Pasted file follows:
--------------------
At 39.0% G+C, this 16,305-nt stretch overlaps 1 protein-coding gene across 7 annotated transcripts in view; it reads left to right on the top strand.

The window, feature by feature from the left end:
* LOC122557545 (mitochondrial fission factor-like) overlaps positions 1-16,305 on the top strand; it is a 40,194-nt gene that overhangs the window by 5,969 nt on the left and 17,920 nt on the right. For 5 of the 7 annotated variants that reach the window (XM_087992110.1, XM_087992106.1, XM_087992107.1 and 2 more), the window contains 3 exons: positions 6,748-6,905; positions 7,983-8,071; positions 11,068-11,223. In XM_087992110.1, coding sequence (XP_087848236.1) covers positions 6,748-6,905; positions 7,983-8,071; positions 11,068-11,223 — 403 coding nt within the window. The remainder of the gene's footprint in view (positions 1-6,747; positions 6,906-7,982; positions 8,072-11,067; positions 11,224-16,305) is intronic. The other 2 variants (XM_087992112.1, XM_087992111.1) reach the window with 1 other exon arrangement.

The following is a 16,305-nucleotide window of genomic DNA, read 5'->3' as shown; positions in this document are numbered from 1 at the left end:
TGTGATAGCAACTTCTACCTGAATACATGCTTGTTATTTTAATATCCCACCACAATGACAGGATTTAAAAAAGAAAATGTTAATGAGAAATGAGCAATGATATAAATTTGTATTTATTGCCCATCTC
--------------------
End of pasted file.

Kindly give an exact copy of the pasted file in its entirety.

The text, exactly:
At 39.0% G+C, this 16,305-nt stretch overlaps 1 protein-coding gene across 7 annotated transcripts in view; it reads left to right on the top strand.

The window, feature by feature from the left end:
* LOC122557545 (mitochondrial fission factor-like) overlaps positions 1-16,305 on the top strand; it is a 40,194-nt gene that overhangs the window by 5,969 nt on the left and 17,920 nt on the right. For 5 of the 7 annotated variants that reach the window (XM_087992110.1, XM_087992106.1, XM_087992107.1 and 2 more), the window contains 3 exons: positions 6,748-6,905; positions 7,983-8,071; positions 11,068-11,223. In XM_087992110.1, coding sequence (XP_087848236.1) covers positions 6,748-6,905; positions 7,983-8,071; positions 11,068-11,223 — 403 coding nt within the window. The remainder of the gene's footprint in view (positions 1-6,747; positions 6,906-7,982; positions 8,072-11,067; positions 11,224-16,305) is intronic. The other 2 variants (XM_087992112.1, XM_087992111.1) reach the window with 1 other exon arrangement.

The following is a 16,305-nucleotide window of genomic DNA, read 5'->3' as shown; positions in this document are numbered from 1 at the left end:
TGTGATAGCAACTTCTACCTGAATACATGCTTGTTATTTTAATATCCCACCACAATGACAGGATTTAAAAAAGAAAATGTTAATGAGAAATGAGCAATGATATAAATTTGTATTTATTGCCCATCTC